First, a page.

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Andy Shaughnessy, Happy Holden, and Dan Feinberg recently met with James Hofer, general manager of Accurate Circuit Engineering, to discuss via design techniques and via reliability from the fabricator’s viewpoint. As Hofer explained, even with open lines of communication between the designer and the board shop, there are plenty of variables to contend with regarding proper via design, especially when working with PTFE materials.
Andy Shaughnessy: James, start by telling us some of the problems that you see with failures in vias and microvias.
James Hofer: I face a couple of challenges. Designers tend to want to do HDI designs with laser-drilled vias with aspect ratios of 1.5:1 or 1.8:1, or they want to do laser-drilled vias through multiple layers without removing pads. I don’t yet have a reliable copper-fill process that gives me as flat a surface fill as I want. As you know, most of our product is PTFE. Stacking laser vias on PTFE and copper-filled vias presents a couple of challenges. I see more and more customers want a PTFE dielectric, and they want to put a 4- or a 6-mil via in it. That presents issues both in the drilling of the via and with the plating of the via. I see a lot of that, so I find myself trying to redo designs after the fact with most customers.
Shaughnessy: They’re trying to use HDI when they don’t necessarily need it.
Hofer: And when they don’t necessarily understand some of the give and take that goes with it. They don’t want to abide by some basic principles and rules that we manufacturers have to live by.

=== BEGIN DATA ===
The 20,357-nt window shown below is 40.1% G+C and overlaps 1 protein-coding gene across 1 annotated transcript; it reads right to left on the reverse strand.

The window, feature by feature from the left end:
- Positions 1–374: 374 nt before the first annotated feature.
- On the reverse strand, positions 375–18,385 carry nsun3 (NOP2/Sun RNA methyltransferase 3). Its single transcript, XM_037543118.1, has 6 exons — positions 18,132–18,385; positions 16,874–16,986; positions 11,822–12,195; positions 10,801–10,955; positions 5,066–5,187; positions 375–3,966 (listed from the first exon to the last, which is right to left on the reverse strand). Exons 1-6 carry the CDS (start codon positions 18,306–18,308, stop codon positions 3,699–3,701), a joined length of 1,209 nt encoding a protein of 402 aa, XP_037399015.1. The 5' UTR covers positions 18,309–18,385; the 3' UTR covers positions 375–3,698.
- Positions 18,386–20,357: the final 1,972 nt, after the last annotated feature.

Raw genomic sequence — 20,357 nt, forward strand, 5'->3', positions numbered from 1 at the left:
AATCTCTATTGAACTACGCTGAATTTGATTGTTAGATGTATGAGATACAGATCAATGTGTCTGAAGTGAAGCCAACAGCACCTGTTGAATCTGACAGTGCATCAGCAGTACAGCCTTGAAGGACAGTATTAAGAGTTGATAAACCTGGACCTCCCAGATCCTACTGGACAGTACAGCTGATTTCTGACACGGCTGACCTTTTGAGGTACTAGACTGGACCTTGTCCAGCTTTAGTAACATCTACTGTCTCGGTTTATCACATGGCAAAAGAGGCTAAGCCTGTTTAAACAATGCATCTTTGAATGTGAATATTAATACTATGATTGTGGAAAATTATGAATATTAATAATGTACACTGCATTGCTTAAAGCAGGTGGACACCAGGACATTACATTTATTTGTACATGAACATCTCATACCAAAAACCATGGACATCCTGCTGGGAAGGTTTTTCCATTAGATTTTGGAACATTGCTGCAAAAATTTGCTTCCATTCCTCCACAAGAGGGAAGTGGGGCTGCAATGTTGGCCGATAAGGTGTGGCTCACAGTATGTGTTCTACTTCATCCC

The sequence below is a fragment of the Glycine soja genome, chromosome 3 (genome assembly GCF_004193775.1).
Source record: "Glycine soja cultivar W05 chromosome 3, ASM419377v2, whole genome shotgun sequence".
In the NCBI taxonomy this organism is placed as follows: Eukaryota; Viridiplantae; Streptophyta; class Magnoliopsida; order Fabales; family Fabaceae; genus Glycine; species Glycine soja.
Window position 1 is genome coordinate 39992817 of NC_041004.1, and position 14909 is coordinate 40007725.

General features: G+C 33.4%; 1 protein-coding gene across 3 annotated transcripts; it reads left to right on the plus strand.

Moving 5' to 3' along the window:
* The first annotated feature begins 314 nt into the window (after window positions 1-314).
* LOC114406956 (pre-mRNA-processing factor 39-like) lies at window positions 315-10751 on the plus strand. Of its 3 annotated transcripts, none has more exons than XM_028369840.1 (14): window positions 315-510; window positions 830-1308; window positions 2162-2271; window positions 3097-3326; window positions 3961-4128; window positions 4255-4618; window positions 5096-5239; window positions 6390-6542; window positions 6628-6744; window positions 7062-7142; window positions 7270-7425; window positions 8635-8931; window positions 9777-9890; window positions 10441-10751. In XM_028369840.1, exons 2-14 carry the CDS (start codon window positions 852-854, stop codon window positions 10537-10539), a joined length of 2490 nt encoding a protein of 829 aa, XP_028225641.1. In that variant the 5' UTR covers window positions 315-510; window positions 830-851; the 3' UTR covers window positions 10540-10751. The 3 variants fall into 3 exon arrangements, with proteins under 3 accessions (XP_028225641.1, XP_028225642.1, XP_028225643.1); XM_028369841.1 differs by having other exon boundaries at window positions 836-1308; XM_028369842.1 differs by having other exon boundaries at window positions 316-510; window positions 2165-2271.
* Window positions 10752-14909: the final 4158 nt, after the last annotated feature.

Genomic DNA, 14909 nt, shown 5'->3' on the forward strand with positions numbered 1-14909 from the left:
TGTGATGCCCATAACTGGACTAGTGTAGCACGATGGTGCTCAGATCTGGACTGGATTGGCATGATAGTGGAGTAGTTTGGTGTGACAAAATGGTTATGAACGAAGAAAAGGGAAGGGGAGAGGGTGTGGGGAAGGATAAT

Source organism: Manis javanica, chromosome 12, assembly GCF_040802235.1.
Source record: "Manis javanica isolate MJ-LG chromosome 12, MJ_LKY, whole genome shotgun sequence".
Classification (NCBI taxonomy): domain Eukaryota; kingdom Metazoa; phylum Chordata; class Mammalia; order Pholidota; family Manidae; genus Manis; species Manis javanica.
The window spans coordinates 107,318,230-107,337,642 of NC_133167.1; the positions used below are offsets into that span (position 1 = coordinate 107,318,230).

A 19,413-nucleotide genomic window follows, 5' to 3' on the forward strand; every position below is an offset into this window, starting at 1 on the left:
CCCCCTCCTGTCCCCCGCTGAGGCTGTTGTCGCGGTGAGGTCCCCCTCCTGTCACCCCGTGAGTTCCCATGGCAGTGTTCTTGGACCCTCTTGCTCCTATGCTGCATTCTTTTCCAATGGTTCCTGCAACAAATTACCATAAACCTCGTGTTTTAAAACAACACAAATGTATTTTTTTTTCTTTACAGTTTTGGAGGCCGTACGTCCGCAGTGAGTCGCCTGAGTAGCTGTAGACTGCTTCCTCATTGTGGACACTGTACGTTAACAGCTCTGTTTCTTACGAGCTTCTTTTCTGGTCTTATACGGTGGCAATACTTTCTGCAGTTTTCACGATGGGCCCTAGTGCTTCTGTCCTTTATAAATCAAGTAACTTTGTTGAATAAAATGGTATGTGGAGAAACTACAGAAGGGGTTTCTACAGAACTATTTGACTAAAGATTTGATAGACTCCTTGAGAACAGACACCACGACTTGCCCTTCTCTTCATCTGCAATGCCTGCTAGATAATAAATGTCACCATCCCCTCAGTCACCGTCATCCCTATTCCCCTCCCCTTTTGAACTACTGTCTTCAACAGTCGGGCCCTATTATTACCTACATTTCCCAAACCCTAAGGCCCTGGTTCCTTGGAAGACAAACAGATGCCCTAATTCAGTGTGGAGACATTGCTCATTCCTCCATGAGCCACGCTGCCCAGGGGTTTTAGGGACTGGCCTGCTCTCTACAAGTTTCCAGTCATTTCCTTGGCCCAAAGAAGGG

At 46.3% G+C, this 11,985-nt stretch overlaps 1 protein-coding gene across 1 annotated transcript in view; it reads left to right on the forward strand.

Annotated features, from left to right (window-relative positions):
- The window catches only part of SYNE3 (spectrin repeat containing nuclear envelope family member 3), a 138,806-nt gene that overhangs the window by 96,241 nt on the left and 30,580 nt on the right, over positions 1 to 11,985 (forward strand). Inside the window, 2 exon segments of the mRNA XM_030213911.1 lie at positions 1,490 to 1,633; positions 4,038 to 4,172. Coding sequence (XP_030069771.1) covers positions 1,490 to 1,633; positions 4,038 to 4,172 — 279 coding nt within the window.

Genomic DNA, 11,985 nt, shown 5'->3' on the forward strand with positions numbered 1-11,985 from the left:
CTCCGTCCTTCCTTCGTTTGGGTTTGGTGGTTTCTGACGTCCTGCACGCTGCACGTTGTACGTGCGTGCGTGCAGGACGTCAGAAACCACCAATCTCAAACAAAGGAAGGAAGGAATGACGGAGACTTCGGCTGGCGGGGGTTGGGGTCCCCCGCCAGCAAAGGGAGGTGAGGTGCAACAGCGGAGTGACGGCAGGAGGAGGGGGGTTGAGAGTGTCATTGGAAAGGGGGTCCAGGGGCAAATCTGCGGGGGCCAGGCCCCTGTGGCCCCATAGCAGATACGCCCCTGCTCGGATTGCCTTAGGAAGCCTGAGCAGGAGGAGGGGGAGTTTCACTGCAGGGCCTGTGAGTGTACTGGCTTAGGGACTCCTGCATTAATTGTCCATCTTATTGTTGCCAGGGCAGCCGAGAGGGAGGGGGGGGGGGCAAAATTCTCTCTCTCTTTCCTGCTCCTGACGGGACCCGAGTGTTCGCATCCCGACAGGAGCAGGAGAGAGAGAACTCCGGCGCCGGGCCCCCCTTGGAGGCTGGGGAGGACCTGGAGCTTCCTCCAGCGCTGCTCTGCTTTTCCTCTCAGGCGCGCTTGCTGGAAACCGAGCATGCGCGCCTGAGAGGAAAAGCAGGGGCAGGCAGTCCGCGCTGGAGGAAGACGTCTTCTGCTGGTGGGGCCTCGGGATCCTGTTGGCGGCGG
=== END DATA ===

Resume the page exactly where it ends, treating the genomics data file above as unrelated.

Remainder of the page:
Happy Holden: Why would they get into HDI but not do any basic investigation on how to optimize drills or design with it?
Hofer: I agree. That’s exactly what we face.
Holden: Or they read about it or heard about it, and they’re going to use it, even though they don’t know anything about it.
Hofer: That sums it up right there. The majority read something about it. Perhaps they read the first couple of paragraphs of one of Happy’s articles and think, “Great, I can do this,” and then off they go. It is far more appropriate to discuss with the manufacturer before you implement the technology.
Holden: The HDI Handbook is free. It goes into reliability and plating and metallization, materials, aspect ratio, and cycle integrity.
Dan Feinberg: Why wouldn’t they read it and use some of those recommendations? That’s a good investment.
Holden: Or just type HDI into Google or Yahoo.
Shaughnessy: Don’t designers communicate with you beforehand? I know they say they’re going to talk to their fabricator, but do they really?
Hofer: No. We face that problem pretty much on a daily basis.
To read this entire interview, which appeared in the November 2020 issue of Design007 Magazine, click here.